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Sail (Day 26)

Sail (Day 26)

Posted September 28th, 2018 by EJChang

by Eric
in California

September 28th, 2018

Wednesday, August 17th, 1892:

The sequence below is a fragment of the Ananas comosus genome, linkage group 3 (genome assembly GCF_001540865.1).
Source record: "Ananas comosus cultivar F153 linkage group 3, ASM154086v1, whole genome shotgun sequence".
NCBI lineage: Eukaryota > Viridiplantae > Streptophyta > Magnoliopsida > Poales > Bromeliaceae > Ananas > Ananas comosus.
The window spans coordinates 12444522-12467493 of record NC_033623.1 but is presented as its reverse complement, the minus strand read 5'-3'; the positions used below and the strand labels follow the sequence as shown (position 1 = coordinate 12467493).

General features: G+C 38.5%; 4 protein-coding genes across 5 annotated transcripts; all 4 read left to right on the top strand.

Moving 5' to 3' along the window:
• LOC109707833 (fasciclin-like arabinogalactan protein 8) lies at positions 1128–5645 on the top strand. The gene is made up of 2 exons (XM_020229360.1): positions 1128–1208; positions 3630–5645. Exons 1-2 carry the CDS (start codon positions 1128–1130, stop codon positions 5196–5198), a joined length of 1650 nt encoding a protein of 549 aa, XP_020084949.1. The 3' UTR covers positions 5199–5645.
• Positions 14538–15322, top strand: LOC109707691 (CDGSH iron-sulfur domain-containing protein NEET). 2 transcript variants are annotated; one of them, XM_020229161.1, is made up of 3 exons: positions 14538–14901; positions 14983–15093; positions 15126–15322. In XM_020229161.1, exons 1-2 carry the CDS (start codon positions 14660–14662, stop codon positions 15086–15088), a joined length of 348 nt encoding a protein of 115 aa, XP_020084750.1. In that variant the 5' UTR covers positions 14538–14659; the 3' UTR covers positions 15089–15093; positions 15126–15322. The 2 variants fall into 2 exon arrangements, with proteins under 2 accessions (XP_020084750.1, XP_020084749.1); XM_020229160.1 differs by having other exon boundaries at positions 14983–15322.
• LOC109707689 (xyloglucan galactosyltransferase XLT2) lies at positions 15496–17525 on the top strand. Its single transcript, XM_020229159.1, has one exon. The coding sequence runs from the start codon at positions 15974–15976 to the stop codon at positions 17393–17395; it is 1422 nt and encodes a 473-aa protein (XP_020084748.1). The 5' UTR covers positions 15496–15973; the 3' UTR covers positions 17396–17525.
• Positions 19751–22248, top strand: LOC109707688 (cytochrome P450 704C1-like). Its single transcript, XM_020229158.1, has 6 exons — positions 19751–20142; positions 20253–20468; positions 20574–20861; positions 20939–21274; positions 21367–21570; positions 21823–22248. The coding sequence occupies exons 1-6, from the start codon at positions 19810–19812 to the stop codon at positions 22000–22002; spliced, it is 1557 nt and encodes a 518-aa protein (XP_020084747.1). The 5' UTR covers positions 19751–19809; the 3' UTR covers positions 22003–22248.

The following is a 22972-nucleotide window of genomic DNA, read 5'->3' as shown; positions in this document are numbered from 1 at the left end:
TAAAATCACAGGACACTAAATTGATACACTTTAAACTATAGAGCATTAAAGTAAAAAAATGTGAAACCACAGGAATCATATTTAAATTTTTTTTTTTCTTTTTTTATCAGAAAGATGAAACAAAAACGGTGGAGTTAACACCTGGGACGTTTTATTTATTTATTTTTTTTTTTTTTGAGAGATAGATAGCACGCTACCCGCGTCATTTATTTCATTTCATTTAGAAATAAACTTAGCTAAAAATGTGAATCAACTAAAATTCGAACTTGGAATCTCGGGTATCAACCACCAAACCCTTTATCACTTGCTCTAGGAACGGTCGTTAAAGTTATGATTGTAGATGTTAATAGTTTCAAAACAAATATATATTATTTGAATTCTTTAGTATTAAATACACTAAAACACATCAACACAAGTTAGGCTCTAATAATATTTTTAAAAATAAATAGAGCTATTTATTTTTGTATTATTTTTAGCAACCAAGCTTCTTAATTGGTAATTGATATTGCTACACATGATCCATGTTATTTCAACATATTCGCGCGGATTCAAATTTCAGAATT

8:32pm: We pulled into the harbor at about 10:00am. And I could spot the Brave! “Grab your belongings! We’re getting out of here!” shouted Captain Woods. I grabbed my backpack and a sack of cash, and then hustled my way forward. Everyone got off the boat and onto the dock, and then ran forward, where our ship was parked. Something was strange, though. There was absolutely no one in sight! “Where is everyone?” I whispered loudly to Richard as we ran forward. He shrugged. This didn’t seem right. It couldn’t be this easy. And twenty yards away from the ship, my suspicions were confirmed. An avalanche of the horrible elf-people sprung from behind bushes, rocks, and poles, carrying guns. “Caught you!” laughed one of them. In the distance, I thought I recognized the elf-lady that had stolen my backpack. All of us pulled out our guns, but we were significantly outnumbered. That’s when I noticed some normal civilians. They were tied up in ropes and gagged! From the west, I could see more elf-people coming across the bridge to the harbor. And a group of them were shooting across the small body of water from the Hazel Parker Park. I ran with Shawn all the way to the edge, and farthest away from the elf-people. We then started firing our guns. I’d say in the first minute or so, I managed to gun down three victims. Everyone else in our group was doing the exact same. Well, everyone but Cory. No one had known he’d had this skill, but he had killed fifteen in one minute! “What’s gotten into you?” asked Captain Woods, shocked. “Don’t talk to me! I’ll lose my focus!” shouted Cory in response, continuing to fire his gun rapidly. Thankfully, Shawn and I had an okay amount of guns in our bags, so if we ran out of bullets, we would have that to refer to. With my sack of cash, I ducked down behind it and popped out to shoot. I got another five in the next two minutes, but Cory must have already gotten thirty-five. After a few more minutes, the elf-people seemed to decide enough was enough. They started to advance forward. Our killing numbers were rapidly increasing the closer they were getting, but it was hard to contain all of them, as so many were advancing. Eventually, Cory, who was really far ahead, was surrounded by six elf-people. There were six large bangs, as the elf-people fired their guns. Cory, with such elegance, jumped high in the air, twisting around to avoid the bullets. And while in the air, he gunned down two more. When he came down, he spun around and jump-kicked another into the ocean, and then gunned down the last three without even looking. Two more were converging on him, and he didn’t seem to notice, but Captain Woods handled them with his own gun. After a bit, Shawn and I crept a little closer to shoot. Our group must have killed three hundred by now, but there were just too many. And then there was a bang and a shout of pain. Richard had gotten grazed by a bullet, but it had hit his right arm. “Get back! Get back!” shouted Captain Woods. Richard scampered all the way to the back, where he ducked down. Shawn and I posted ourselves in front of Richard to protect him. After another ten minutes, five hundred elf-people were dead, and none of us had gotten hit except for Richard! And then the next line of elf-people came forward, and the evil elf-lady stepped up. She must have seen me, as when she looked in my direction, her eyes narrowed, and her face squirmed up. She then ran forward, kicking Chris out of the way as she did so, and then quickly ran to my spot. Not even bothering to use her gun, she gave a quick flurry of punches that knocked me backward, and then I tripped over Richard and fell on my back, dropping my gun in the process. Shawn tried to kill off the pest, but she ducked under his bullets and continued to run towards me. She started throwing punches even before she got to her intended target, so I had a decent sense of what she was trying to do. I put my hands over my face to pretend that I was going to defend myself, and then quickly dived out of the way as she came forward. There was a splash, and the elf-lady was stranded in the ocean. I picked up my gun and ran to the edge to finish her off, but she had disappeared. Huh. Forgetting about that, I ran back to the action. After twenty more minutes, we were getting exhausted, but the elf-people were almost down! And then multiple ships from the Vero Beach police force got to the harbor… With their cannons and riflemen, they easily killed off all the rest of the elf-people, and then returned their attention to us. But we were already on the Brave and taking off. The Vero Beach police forces came after us. A few jumped onto the Buck to add another ship to the chase. Captain Woods was willing the Brave forward as fast as it would go. Cannonballs were flying in all directions. This went on for twenty minutes, and then it seemed like the Brave, had gotten a little limp. We slowed down at an obvious pace, and the Protector, the closest ship to us, quickly caught up. As they pulled up alongside us, we got a clear look at them. I fired my pistol and tried to gun down as many as I could, but nonetheless, a big group made the jump to get to our ship. And then Captain Woods swerved to the left, causing the invaders to fall into the ocean with a sickening splash. Our cannons managed to sink the Protector after that, and it seemed like the Brave had regained some speed. The next ship, the Adventure, was right on our tail. Cannonballs were fired from both sides, but none of them made contact. Cory climbed up the lookout tower in an effort to hit the captain’s quarters and kill the captain, but it was too difficult a shot. One of my pistol shots actually made contact, but all it did war jar a wooden plank loose from the deck. After two more missed shots, my pistol was out of ammunition, so I grabbed my backup pistol and fired away. The Adventure seemed to lose some speed a few minutes later, or the Lookout just gained speed, as the latter ship passed the previous and went for us. But then the captain of the Adventure lost control of the ship and sent it swerving to the right, knocking the Lookout off balance. There were many shouts and screams, but the captain could not steady his ship. A minute later, both ships were down. Now it was just the Buck, and this ship was relatively far behind. But with a sudden burst of speed, it seemed to catch up to us. An officer named George made an incredibly risky move, trying to jump onto our ship before they were even that close, but he managed to get his hands around the railing. But Marcus ran up and uncurled his fingers, and that was the end of George. Johnson and Sid both managed to jump onto our ship after that. I gunned down Johnson instantly with my pistol, but Sid somehow got past our first line of defense and headed for the quarters. Thankfully, Cory nailed him with a perfect shot from up above. If not for him, who knew what could have happened? Our rifles and cannons proved too much for the Buck. It slowly sank into the ocean, a collection of officers still on top shouting for us to save them. Land was about a two-minute sail away, but it was awfully far to swim. I didn’t know if they would be able to make it, but it might have been possible. In fact, George might still be alive, as he might have managed to make it to shore. After that, it was celebration all around. Everyone jumped around with joy, thrilled that we were finally out of Vero Beach forever and heading to New York. We ate lunch soon after that, and Marcus and William fixed it so the meal was so big it was like a feast. Let me just say that there were some mad dashes to the bathroom after that. Since I wasn’t really in a mood to be partying at the moment, I volunteered to head up to the lookout tower. Soon, though, the sound of laughter and joy coming from down below got the better of me. I climbed back down the ladder. I waltzed into the sitting room, where Henry, Richard, Shawn, Theo, and Chris were gathered in a huddle, talking rapidly. I also noticed some beer on the tables nearby. Whoa. Apparently, Richard and Theo were drunk. As soon as they saw me, they tackled me to the ground. “Donald!” cried Theo unnaturally, laughing hysterically. “How are you today, sir?” asked Richard in a deep voice. I wasn’t sure how much I liked this side of them. It was a little strange. “Donald, what is eight plus eight?” Theo whispered excitedly. I shrugged. “Do I really need to answer this?” “Oh, okay,” Richard responded, giggling. “But still, keep thinking about that, you know what I’m saying?” he told me. “Richard, cut it out,” snapped Henry sharply. “I think Don doesn’t know what the answer is,” Theo whispered, laughing hysterically, over and over. Shawn and Chris looked a little uncomfortable. Henry looked very angry. “You know you’re not supposed to drink alcohol on the ship!” he hissed. “Captain Woods will have your heads for this!” “What if he’s drunk too?” asked Theo. Him and Richard burst out laughing. “Guys, come on,” I whined. “You shouldn’t cause problems while being drunk.” “Nah, don’t worry,” replied Theo. “What’s the answer?” “Sixteen!” I snapped. “You got it wrong!” laughed Richard. “It’s twenty-one!”  “Shut up!” Henry shouted. Shawn and Chris fell back in their chairs, surprised from the force of the shout. That’s when the door to the room swung open, and Captain Woods barged in. “What’s all this noise in here?” he demanded, his face red with annoyance. “Nothing, sir, just having some laughs,” I replied, trying to keep a straight face. Thankfully, Captain Woods seemed to believe me. “If you’re going to have some fun, you’ve got to quiet down. I can hear you from up there!” he shouted, pointing his finger upwards. “Yes, sir,” I told him, saluting. Captain Woods nodded, turning to walk out of the room. And that’s when he spotted the bottles. “What the…” he muttered, frozen in place. Everyone else was frozen as well. “Don’t tell me…” our captain snarled. “You’re drinking beer down here?!” Everyone cowered under his anger. “It’s not beer,” I protested weakly. “Not beer?!” thundered Captain Woods. “Then explain this!” He pointed to Richard and Theo, who were still bouncing around, laughing. “Come on, sir!” cried Chris. “If there’s a no alcohol policy, why’s there even any on the ship?” “There isn’t supposed to be any on the ship, you stiff!” roared Captain Woods. Chris gasped. “It’s not like you do anything helpful, anyway! You’re lucky to still be here!” Chris suppressed a sob. “Well, then don’t blame us!” shouted Shawn. “They probably snuck the stuff on board, not us!” “Coward!” accused Captain Woods, pointing his shaking finger at Shawn. “If anything, you were a part of it as well!” “What? No!” cried Shawn. “Oh, yes!” thundered Captain Woods. “You three are coming with me now! I have some nice chores in mind for you!” He pointed at Richard, Theo, and Shawn. Shawn grudgingly stomped forward, in anger. But Richard and Theo were still oblivious as to what was going on. “Get over here now, fools!” Captain Woods screamed, so angry that steam was literally pouring out of his ears. “Captain, are you married?” Richard asked giddily. Captain Woods turned even redder at the mention of this. He grabbed Richard and slapped him in the face, Richard not reacting. “We’re going up!” he announced loudly. “Donald, grab Theo. Let’s go!” I grabbed Theo’s arm and ushered him quickly out the door. But right after moving through the doorway, Theo stopped. “I’m not going,” he announced, laughing. “Come on, Theo, we’ve got to go,” I whispered urgently, hoping Captain Woods wouldn’t see us. “I’ll get you a treat if you follow me. You can have some cash,” “Oh, okay! Deal!” giggled Theo, and he continued to stumble about. The five of us emerged onto the deck, two of us still laughing and tripping everywhere. The people who were on deck were staring at us in surprise. “Are they drunk?” Scott whispered. “Sure looks like it,” grumbled Murray, who he was playing cards with. Captain Woods stopped. “Donald, you can go.” “Yes, of course, sir!” I saluted, rushing back downstairs. When I got back to the sitting room, Henry and Chris were still there. “What the heck…” mumbled Chris, who was just staring down at the floor. “This is a problem,” said Henry, his voice shaking. “Who knows how many bottles they really stored throughout the ship? We’ve got to look for them!” “Right on, boy!” shouted Chris, throwing his hand in the air. “I’ll look in Richard’s cabin,” explained Henry. “Don, you search Theo’s. And Chris, you look in the rest of the ship. The three of us scampered out, me grabbing a banana on the way out. Can you blame me? It was right there, I mean, and I was hungry. Chris decided to search in the storage unit first, where there might be a few. Henry and I ran down to the cabins. And then I realized something. “When would they have had time to grab those bottles?” I asked. “I mean, was there really time to go shopping in Vero Beach?” “Maybe they snagged some on the way out,” replied Henry uncertainly. “Or maybe they’ve had them before Vero Beach. Maybe they’ve had them for a while.” “I still can’t believe they would do this,” I grumbled. “What do they think they’re doing?” “There might be a reason for this,” responded Henry. “We can figure that out later. For now, let’s search for more bottles.” I threw the door open to Theo’s cabin, and my first reaction was to slip and fall onto the floor. Every single inch of the cabin was covered in orange wallpaper, I’m not kidding. The floor, the ceiling, the walls, it was all orange. Most of the shelves, tables, and chairs were orange, and even the bed was orange. Orange is a nice color, but it can be blinding if put together like this. I continued my search around the room. I threw off the covers to the bed, but there was nothing there except for a pencil and a picture of some people that must be his parents, as I’ve never seen anyone who looks more like Theo. I checked the shelves, but it was all books. I noticed that the room was really untidy, as there were all sorts of items strewn all over the place. And if I really thought back to my previous encounters with Theo, I remembered he had littered some tissues and paper multiple times. Theo actually had a camera on his desk, which shocked me, as cameras are crazy expensive. But then I remembered to one of the first times I talked to Theo. “I’ve had a really nice childhood,” he had told me. “My parents had a lot of money, and my job paid pretty well.” I also noticed that Theo seemed to enjoy photography, as there was a good amount of photos in the room, far more than the amount in mine. Pictures were also an expensive thing, but again, Theo had some money. I opened this one trunk that was right next to the window facing the ocean, and discovered a truckload of cash. I really didn’t think it was a good idea leaving this lying around in case someone like Cory stumbled upon it, but Theo probably wasn’t the most careful person. I dug around a bit more in the trunk and discovered some other items on the bottom. There was an old letter and envelope. “Dear Theo Bradley Johnson,” the letter read. “We are making a last attempt to reach you by letter. You currently have twelve books checked out from the library and have held them overdue for almost four months, not bothering to renew even once. More than ten of these books have been requested by other readers, so we would extremely grateful if you would return the books now and not wait any longer. The current fine would amount to about three dollars. If you do not return these books in less than four days, we will be forced to send some people to your house, as this cannot wait any longer. Thank you for reading this. The Brooklyn Public Library sends its sincerities.” Wow. I mean, just wow. Theo’s had twelve books overdue for four months? And has he even returned them yet? And when I looked around, I saw twelve books piled in the corner, all with library cards attached. I checked the date of the letter. It had been sent on December 16th, 1890. Goodness, he’s had these books two and a half years overdue! I can’t imagine how big the fine’s going to be! He’d better hope he doesn’t run into those guys when we get to New York. I couldn’t find any bottles in the room, but my mind was on other things when I was leaving the room. What was Theo really like? I mean, he seemed like a nice person, but he was careless, messy, and didn’t care for returning what was not his. Could those qualities rule out the kindness? I have no idea.